03/22/2012 11:21 am ET Updated May 22, 2012

Money Talks: The Era Of The Older Female Consumer Arrives

Thank goodness Madison Avenue has finally realized that older women spend money, and that they aren't inspired to buy products modeled by 17-year-old girls. Does this mean that we are going to see more films about, written, directed and/or produced by women? We can hope so. But what is clear is that advertisers follow the money, and what women with money are telling them through their purchases is that they aren't buying into the youth-obsessed market anymore. Their dollars are talking loudly enough to make Madison Avenue sit up and take notice, and it's about time.

As the writer and producer of Not Dead Yet, a film about older women, I would love to see this new focus translate into funding and distribution for more female-centric projects, because women have never had it easy. I'm learning all about the evils of patriarchy and the violence and oppression it inflicts on women in my Contemporary Women's Film course. Films such as The Ballad of Little Jo, Iron Jawed Angels, Whale Rider, North Country, Thirteen, Speak, and The Dead Girl do a wonderful job of demonstrating how this oppression has impacted women throughout recent history.

But all that male domination aside, money talks. And one good thing about our cutthroat, capitalistic society is that no belief system is more valuable than the bottom line. The same thinking that allows multinational corporations to destroy our ecosystem, perpetuate the belief that women are inferior to men and wreak havoc on indigenous cultures around the world will just as quickly support products and services that benefit women and the people they care for. It just has to be profitable.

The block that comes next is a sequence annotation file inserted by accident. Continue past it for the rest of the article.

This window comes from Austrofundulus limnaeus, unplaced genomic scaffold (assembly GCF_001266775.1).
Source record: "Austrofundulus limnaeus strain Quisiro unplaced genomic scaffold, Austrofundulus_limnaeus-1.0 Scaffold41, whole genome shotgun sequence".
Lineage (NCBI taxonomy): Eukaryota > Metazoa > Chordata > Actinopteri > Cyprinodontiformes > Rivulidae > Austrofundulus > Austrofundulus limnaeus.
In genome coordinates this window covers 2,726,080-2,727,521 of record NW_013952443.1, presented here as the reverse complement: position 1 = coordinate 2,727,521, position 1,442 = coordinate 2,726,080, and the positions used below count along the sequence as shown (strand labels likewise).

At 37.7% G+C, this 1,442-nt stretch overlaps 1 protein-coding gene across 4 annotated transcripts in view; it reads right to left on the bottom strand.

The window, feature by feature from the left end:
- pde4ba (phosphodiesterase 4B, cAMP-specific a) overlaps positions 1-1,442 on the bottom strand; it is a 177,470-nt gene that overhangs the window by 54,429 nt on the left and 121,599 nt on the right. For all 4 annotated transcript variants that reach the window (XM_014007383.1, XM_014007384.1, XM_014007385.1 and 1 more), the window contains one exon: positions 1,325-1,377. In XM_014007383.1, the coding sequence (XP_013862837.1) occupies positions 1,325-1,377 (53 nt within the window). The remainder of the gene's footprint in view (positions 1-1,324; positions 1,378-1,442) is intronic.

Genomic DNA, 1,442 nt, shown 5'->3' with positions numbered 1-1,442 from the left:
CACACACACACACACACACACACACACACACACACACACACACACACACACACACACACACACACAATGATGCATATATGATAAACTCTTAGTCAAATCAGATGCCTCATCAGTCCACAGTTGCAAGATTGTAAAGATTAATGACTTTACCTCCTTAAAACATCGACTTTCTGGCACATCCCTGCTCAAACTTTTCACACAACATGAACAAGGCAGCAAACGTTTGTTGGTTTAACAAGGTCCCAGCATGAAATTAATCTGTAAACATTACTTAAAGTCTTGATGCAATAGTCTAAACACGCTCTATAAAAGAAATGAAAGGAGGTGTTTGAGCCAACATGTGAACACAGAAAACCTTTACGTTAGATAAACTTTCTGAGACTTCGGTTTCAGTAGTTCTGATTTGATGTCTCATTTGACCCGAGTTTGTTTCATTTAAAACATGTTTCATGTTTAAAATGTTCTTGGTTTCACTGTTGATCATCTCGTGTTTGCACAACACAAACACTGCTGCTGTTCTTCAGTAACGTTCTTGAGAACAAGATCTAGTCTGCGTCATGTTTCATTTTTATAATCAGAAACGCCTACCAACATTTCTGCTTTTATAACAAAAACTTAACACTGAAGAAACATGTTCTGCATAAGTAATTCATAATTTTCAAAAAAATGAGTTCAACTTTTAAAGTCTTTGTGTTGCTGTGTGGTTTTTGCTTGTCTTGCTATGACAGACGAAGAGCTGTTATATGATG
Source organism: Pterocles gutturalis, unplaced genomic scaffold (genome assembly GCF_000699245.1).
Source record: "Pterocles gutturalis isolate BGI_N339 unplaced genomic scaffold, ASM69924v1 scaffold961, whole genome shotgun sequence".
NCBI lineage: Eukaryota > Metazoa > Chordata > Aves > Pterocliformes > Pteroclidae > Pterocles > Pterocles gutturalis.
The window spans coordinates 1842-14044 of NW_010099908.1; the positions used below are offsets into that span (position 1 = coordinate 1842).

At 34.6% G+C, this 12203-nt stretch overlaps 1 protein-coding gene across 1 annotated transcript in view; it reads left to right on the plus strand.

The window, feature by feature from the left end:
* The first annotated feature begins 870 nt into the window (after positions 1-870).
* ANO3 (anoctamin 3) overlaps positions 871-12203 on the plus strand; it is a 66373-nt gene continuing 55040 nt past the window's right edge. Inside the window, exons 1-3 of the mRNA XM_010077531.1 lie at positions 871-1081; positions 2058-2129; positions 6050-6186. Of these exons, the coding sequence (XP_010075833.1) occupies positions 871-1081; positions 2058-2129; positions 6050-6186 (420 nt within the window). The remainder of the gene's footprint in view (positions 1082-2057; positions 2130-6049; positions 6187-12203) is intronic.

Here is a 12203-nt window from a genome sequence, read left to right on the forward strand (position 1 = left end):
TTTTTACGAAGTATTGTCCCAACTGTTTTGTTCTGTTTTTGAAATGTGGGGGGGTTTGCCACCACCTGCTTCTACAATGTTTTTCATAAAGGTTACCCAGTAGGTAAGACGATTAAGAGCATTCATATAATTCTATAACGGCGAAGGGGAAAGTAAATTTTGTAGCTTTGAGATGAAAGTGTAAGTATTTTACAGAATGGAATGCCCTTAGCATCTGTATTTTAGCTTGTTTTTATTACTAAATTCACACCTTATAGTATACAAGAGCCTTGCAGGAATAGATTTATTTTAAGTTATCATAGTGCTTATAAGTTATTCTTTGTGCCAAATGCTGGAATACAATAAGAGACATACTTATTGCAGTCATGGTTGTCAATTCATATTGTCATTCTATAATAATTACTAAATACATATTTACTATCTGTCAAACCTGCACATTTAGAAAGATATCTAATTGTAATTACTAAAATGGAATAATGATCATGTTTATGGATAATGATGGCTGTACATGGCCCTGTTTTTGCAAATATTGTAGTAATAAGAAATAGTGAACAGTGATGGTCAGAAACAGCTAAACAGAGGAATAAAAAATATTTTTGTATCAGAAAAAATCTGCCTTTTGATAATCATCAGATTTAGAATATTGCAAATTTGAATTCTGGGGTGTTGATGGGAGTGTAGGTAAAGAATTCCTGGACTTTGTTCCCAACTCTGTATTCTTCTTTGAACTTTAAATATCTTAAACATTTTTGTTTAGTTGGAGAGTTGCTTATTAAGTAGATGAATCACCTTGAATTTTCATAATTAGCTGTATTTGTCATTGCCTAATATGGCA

So imagine all the political rhetoric we could bypass if we thought before we bought. Instead of just buying/watching what the media pushes on us, we could choose not to fund/watch entertainment that demeans women and encourages jealousy. Advertisers determine what programming gets made based on what products they hope to sell. So if we don't watch, and if we don't buy what they're selling, then offensive programming will cease to be funded. Conversely, if we do watch programming that depicts women as capable, in charge and supportive of each other, while letting sponsors know by purchasing the products advertised, then more of such programming will be produced.

We can write letters, visit websites such as to participate in their challenge of media messaging, or inform ourselves by reading articles and blogs. It's all good. But just remember, money talks. And I'm thrilled for the woman who is beginning her modeling career at 70 because now opportunities previously closed to me, a woman over 50, will begin to open. I might get to act in another movie because my face still moves and I have wrinkles. Hopefully I'll find funding for my documentary, because it challenges distorted perceptions about history, religion, sexuality, myths, and science, while seeking to balance the masculine with the feminine.

There is clearly a shift underway, and the foundations of our dominator society are finally crumbling. We can speed up the process, and soften the transition, if we become conscious of all that we do. In the meantime, here's to Madison Avenue for realizing that women's dollars count, and may we use our power wisely to inspire even greater change.